The gravedigger was able to escape Syria in 2018 and "follow his family to Europe." He testified before a German court in Koblenz about the horrors he witnessed. Because of other people he worked with who have recently escaped, he knows there are still mass graves being dug today, he said.

 "My heart is heavy with the knowledge that many at this very moment are experiencing inhumane torture at the hands of the Assad régime," the gravedigger said via the translator. "In some, I know exactly where they are piled up into mass graves that are still being dug today. I know this because others who have worked with me on the mass graves have recently escaped and confirmed what we have been hearing."

 The gravedigger said the longer the war goes on and Assad is in power, the more it also enables Russian President Vladimir Putin.

"Enabling Assad enables Putin, in stopping Assad hurts the Russian dictator. We must finally learn from the past and not let this never again moment happen yet again," he said.

The gravedigger recounted horrors of his time working at the mass grave sites. In one instance, a man who was dumped from a trailer truck with other dead bodies made a movement, signaling he was still alive.

"One of the civilian workers said, started crying, said that we had to do something," the gravedigger said. "The intelligence officer supervising us ordered the bulldozer driver to run him over, the driver could not hesitate or else he would have been next. He ran over the man in the trenches, killing him. As for the young man in our workshop who dared to shed tears over the victim of Assad's régime, we never saw him again."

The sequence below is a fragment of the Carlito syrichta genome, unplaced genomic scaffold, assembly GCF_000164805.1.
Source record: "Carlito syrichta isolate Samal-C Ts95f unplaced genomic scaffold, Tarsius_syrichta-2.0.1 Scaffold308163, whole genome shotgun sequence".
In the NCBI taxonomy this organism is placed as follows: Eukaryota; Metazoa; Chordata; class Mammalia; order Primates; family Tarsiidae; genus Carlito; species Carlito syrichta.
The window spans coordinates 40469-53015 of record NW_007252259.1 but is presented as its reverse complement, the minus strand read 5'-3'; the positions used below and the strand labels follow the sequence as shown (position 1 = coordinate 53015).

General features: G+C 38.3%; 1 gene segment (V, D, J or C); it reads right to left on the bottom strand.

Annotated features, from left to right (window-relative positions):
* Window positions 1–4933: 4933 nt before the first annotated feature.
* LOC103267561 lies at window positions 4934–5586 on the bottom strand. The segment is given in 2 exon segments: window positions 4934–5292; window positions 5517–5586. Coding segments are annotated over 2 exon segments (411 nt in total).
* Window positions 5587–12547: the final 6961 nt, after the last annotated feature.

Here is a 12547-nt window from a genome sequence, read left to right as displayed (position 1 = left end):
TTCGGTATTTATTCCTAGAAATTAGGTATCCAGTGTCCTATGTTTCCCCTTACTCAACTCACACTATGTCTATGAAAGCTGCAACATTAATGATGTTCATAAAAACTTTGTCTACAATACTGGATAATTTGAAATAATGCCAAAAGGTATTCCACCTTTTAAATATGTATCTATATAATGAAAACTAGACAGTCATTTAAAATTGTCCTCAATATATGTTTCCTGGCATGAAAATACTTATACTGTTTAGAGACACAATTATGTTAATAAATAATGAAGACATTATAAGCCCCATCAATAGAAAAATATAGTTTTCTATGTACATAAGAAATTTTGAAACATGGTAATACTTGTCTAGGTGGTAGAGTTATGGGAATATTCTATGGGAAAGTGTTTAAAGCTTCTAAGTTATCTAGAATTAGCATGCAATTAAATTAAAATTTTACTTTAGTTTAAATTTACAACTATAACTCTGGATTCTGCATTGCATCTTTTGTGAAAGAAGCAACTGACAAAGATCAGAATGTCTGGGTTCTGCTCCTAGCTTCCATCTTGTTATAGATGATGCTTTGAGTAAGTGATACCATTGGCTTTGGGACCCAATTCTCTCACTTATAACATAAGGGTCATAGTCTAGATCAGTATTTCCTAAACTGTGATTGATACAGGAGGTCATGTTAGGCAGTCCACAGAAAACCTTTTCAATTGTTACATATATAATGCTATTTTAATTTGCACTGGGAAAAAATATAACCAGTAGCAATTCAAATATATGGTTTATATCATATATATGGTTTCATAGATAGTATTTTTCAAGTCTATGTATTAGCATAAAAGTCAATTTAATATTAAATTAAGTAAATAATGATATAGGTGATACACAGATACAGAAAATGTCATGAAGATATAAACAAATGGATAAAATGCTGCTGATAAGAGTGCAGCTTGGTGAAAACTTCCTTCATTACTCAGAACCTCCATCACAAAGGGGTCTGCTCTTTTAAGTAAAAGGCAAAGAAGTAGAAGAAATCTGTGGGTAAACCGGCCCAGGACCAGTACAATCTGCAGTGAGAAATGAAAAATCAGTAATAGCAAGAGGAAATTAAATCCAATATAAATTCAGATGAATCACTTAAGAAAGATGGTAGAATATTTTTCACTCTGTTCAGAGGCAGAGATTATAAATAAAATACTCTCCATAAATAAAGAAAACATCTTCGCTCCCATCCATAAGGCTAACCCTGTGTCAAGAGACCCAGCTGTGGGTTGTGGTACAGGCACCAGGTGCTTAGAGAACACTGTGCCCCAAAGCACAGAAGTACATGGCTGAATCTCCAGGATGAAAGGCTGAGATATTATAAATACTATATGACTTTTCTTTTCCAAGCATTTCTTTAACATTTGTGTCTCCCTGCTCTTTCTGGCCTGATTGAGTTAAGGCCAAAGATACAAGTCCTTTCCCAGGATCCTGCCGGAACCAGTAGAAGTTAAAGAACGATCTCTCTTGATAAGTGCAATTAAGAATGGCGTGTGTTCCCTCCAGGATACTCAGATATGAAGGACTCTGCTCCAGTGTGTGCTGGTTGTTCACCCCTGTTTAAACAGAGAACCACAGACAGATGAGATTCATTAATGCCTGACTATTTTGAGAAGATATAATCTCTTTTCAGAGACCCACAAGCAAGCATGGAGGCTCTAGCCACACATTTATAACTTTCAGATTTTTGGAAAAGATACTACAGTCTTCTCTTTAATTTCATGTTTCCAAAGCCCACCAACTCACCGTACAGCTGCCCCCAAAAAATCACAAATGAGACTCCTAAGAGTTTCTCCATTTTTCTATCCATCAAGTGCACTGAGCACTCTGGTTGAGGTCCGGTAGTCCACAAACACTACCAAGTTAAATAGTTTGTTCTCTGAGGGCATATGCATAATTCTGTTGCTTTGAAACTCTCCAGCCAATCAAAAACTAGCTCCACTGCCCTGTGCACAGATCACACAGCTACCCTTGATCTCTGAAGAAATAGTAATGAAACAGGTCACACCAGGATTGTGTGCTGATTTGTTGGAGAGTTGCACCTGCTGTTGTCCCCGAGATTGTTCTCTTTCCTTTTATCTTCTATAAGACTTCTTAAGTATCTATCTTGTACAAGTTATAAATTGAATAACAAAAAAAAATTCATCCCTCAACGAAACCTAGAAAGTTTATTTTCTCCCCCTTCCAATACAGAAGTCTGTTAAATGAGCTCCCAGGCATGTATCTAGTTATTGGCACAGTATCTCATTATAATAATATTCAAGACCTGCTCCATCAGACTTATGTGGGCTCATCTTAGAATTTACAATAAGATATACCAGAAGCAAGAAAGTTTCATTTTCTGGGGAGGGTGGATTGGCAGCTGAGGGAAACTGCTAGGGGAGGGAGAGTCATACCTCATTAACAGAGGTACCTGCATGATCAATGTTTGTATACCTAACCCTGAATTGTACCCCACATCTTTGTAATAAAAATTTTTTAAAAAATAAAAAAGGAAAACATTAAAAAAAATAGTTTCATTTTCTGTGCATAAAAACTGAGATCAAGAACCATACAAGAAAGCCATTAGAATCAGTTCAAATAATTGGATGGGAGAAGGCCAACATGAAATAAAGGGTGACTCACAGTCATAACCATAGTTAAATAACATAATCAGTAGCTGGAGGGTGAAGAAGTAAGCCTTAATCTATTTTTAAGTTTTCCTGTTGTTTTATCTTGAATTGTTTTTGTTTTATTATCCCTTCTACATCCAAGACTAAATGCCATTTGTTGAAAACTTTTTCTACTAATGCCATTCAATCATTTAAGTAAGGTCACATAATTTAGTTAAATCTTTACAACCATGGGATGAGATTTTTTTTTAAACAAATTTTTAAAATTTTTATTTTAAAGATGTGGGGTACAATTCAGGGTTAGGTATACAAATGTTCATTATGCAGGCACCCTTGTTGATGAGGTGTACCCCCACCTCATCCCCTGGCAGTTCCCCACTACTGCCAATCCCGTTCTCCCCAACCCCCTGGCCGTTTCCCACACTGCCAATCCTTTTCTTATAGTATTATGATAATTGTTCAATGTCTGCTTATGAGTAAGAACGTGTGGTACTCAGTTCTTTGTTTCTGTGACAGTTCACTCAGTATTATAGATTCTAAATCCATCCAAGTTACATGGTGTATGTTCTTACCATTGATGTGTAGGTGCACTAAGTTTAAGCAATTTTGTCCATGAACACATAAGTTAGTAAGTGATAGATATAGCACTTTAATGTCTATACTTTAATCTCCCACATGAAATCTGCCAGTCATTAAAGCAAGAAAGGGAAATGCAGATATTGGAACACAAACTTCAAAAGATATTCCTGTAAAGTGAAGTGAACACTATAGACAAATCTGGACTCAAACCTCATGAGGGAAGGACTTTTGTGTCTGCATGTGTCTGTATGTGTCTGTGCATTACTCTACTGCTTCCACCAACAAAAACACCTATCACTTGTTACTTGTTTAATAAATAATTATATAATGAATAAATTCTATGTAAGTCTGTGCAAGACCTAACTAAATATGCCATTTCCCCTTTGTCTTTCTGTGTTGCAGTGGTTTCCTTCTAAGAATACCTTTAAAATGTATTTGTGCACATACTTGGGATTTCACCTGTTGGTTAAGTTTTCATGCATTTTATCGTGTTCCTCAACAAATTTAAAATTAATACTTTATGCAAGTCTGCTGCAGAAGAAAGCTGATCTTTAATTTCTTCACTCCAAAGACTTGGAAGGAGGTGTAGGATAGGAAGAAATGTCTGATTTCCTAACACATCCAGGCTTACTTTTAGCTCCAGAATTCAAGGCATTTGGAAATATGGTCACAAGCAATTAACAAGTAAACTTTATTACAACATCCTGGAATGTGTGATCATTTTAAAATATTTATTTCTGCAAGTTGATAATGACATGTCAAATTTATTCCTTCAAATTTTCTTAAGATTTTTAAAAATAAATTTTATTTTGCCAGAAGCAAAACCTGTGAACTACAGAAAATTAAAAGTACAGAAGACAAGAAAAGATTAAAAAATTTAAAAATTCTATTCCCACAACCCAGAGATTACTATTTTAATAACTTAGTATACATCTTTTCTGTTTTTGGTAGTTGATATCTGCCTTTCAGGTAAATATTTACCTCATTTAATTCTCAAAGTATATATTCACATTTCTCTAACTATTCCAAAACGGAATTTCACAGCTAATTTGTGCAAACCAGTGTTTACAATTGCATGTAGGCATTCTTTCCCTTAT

The gravedigger called on the senators to "take action."

 "Although hundreds of thousands have already been murdered and disappeared and millions displaced, the worst is still yet to come. It can be prevented. But I beg of you do not wait a second longer. I beg of you to take action," the gravedigger said.

 "These massacres are still happening. The Syrian people have suffered enough. Men and women, children and elderly, innocent people slowly tortured to death, screaming in the darkness, while the world looks the other way." '

Friday, 3 June 2022

Syria’s eastern factions unite in the Liberation and Construction Movement


 'Following a series of reshuffles within the Syrian National Army (SNA), a Turkey-supported alliance of armed opposition groups in northern Syria, four armed groups with roots in Syria’s eastern provinces, Ahrar al-Sharqiya, Jaish al-Sharqiya, the 20th Division, and Suqur al-Sham’s eastern affiliate, announced the formation of the Liberation and Construction Movement (LCM) on Feb. 15, 2022.

 Saad al-Sharae:

 "Some factions in the LCM joined the Azm Operations Room initially. However, they soon realized that the eventual outcome of the formation of Azm would be to reduce the professional hierarchy of the SNA and to erode the corps’ hierarchy. The groups that constitute the LCM do not support this because we wanted to move away from factionalism toward something institutional. As a result of the creation of Azm, there was the creation of the Thaeroon coalition, which led to further polarization within the SNA. Therefore, it made sense for the eastern groups to respond to that situation by creating the LCM in order to create a balance within the SNA and to steer the SNA back to the established corps system.

The creation of the LCM came after several weeks of meetings between the different leaderships. The LCM is a unique experiment. There have been many operation rooms in the past, but there has not been a full merger of several factions. In terms of the gradual approach toward a full merger, we are at 40-50% already."

 Abu Barzan: